Looking for the fragrance of your dreams? Time to sniff out new arrival to our shores, Curionoir. Maggie Davis meets the inspiring founder
Tiffany Jeans exudes a natural radiance. Strong and sculptural, she has a rare magnetism you only come across once in a while. When we meet, she is surrounded by exquisite glass perfume bottles in various jewel tones. Her rich, heady scents displayed amid a fountain of flowers in her close friend and fellow New Zealander, Jessica McCormack’s elegant jewellery store in Mayfair’s Carlos Place.
Auckland-based Jeans is in London to launch Curionoir, the niche perfume brand she established in 2011, after a career as a successful stylist. “I was was travelling the world, working for big brands and thinking there must be more to life,” she says. The idea was born when she created personalised skull candles wrapped in tulle as a gift for her wedding guests (she married film director Andrew Morton in 2009). “I started studying fragrance while my kids slept.” (She has three children, Lilith, 16, Carmelo, 10, and Dita, five).
Jeans desire to slow down and create something meaningful, resulted in the birth of her first fragrance, Dark Bouquet, a heady mix of orange flower, jasmine and vetiver. Like all her subsequent scents, it makes you sit up and take note. Jeans now has seven scents and even more covetable scented candles, which arrive in covetable glass jars.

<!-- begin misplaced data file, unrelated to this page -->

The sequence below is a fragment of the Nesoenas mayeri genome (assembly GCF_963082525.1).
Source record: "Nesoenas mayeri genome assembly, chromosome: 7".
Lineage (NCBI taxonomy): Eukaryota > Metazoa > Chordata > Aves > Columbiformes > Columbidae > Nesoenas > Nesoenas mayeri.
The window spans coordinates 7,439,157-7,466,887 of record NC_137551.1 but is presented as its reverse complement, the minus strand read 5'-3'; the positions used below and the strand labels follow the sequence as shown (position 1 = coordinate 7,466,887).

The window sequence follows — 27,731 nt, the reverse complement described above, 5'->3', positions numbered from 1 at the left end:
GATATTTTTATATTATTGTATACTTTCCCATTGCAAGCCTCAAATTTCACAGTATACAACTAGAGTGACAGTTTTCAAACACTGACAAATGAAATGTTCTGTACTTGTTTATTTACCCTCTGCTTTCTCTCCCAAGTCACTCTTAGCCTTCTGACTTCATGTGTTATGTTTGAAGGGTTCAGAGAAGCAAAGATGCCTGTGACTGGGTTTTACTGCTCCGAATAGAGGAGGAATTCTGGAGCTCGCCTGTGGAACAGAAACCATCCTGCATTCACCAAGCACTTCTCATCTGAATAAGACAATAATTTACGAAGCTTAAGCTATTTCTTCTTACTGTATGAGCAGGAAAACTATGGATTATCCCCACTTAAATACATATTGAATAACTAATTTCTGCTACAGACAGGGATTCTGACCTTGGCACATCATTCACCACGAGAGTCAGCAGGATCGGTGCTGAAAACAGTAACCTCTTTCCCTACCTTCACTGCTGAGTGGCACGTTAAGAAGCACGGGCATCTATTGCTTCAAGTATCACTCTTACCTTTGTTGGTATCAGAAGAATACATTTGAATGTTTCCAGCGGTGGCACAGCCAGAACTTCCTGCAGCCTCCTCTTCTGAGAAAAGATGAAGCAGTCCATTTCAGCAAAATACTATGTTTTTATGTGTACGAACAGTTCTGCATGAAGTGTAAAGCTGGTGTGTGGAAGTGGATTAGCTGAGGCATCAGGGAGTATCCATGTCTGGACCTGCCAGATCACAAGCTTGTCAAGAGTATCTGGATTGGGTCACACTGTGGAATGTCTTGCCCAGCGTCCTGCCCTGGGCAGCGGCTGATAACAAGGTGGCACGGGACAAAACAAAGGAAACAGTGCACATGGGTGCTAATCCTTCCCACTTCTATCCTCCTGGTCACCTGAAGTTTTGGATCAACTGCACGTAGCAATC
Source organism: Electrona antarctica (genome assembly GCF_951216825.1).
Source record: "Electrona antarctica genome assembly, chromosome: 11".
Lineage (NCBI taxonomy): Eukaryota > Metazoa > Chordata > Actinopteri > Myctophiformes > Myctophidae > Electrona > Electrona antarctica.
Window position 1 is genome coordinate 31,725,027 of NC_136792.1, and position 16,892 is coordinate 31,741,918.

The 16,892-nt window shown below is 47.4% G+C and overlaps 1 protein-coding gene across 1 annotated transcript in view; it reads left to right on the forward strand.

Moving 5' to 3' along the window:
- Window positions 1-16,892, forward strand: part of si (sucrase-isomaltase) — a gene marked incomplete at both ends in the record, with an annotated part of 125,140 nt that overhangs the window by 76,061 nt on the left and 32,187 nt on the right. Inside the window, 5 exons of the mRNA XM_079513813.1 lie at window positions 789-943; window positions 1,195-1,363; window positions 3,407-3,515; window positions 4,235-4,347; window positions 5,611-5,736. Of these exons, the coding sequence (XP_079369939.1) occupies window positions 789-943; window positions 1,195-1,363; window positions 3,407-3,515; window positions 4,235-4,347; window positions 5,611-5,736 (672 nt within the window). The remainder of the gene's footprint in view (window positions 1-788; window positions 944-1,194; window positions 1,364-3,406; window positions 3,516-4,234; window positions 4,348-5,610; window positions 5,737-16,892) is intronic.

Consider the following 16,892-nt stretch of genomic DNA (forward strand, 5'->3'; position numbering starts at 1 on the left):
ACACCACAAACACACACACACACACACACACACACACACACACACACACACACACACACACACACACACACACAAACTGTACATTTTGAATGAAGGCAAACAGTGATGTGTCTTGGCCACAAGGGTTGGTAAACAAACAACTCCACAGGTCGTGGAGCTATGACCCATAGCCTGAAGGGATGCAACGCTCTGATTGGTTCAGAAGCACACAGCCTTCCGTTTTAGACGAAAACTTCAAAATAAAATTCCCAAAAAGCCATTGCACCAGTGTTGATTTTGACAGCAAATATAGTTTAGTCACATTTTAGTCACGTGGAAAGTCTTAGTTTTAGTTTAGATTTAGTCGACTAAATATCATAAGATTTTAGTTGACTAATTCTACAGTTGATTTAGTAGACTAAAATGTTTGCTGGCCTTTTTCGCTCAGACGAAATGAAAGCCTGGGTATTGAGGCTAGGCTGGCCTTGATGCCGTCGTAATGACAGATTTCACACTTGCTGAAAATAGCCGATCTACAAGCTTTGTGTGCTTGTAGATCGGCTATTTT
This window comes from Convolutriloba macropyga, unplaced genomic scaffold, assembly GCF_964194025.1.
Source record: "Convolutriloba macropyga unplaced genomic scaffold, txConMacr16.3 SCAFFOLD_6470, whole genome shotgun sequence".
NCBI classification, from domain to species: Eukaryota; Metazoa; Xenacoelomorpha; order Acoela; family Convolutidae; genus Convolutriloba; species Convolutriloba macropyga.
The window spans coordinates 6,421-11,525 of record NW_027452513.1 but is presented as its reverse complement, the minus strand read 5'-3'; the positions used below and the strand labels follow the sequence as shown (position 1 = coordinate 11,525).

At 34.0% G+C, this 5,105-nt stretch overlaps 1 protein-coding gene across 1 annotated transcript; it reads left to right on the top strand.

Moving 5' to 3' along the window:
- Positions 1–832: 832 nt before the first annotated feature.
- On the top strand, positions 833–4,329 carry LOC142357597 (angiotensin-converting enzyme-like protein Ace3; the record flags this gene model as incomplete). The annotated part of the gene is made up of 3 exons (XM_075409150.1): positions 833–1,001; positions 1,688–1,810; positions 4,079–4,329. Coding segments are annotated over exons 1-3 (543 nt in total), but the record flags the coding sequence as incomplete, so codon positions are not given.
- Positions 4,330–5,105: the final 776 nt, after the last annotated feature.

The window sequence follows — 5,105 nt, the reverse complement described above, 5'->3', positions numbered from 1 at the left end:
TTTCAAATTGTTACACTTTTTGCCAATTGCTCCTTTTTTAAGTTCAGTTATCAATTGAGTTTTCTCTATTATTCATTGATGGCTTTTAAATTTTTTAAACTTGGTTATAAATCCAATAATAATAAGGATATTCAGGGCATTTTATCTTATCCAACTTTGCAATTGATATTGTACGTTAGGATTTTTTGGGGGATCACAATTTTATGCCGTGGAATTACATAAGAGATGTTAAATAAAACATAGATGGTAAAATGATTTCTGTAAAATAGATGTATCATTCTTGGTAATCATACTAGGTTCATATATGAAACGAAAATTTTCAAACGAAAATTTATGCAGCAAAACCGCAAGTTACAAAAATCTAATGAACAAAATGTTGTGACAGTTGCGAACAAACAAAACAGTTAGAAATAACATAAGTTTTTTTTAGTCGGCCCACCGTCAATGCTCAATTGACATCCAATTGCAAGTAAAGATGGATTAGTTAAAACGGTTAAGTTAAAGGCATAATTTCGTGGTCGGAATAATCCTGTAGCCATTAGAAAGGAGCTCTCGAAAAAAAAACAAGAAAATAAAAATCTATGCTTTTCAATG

Every one of her head-turning scents is a deeply personal creation inspired by her Maori roots growing up on New Zealand’s north island surrounded by family. Her grandmother, mother and aunts were all skilled craftswomen and her uncle, a bone carver, had a huge impact. Cella Fields, for example, is a sweet and heady concoction that instantly makes you smile. Featuring apple, nutmeg, grapes leaves and tree moss, it’s inspired by the pleasant musty smells of the cellar on a family wine-producing farm.
Tobacco Night, on the other hand, is a deep, earthy scent with amber, musk and dried tobacco leaves, inspired by an eccentric “pipe-smoking head teacher from middle school.” Diaphanous, a light, euphoric scent with mandarin, saffron and cayenne pepper was prompted by what Jeans describes as “a moment of clarity after a tough time.'“
There’s a mystery and depth about Jeans fragrances that is totally captivating. Purotu Rose, in particular. It’s a dark, musky rose with bitter orange, teak and vetiver, inspired by the funeral of her grandfather. Despite the possibly sombre connotations, it has has become one of her best-sellers, loved equally by men and women.
Time, care and emotion are the basis for all Jeans creations. Some of the scents, like Opia, with its complex mix of rhubarb, Cambodian aud, cedar wood and Australian sandalwood, take years to perfect. “There’s so much craft involved in fragrance and it should be encased in something special,” she says.
Her exquisite bottles are available to buy separately each one is individually handblown in Auckland, meaning they are all slightly irregular shapes. “Every piece of glass is individual,” she says. “The dab application forces you to slow down and be careful.”
In a world of synthetic celebrity scents and powerhouse perfumes, Jeans’ thoughtful, evocative scents stand out.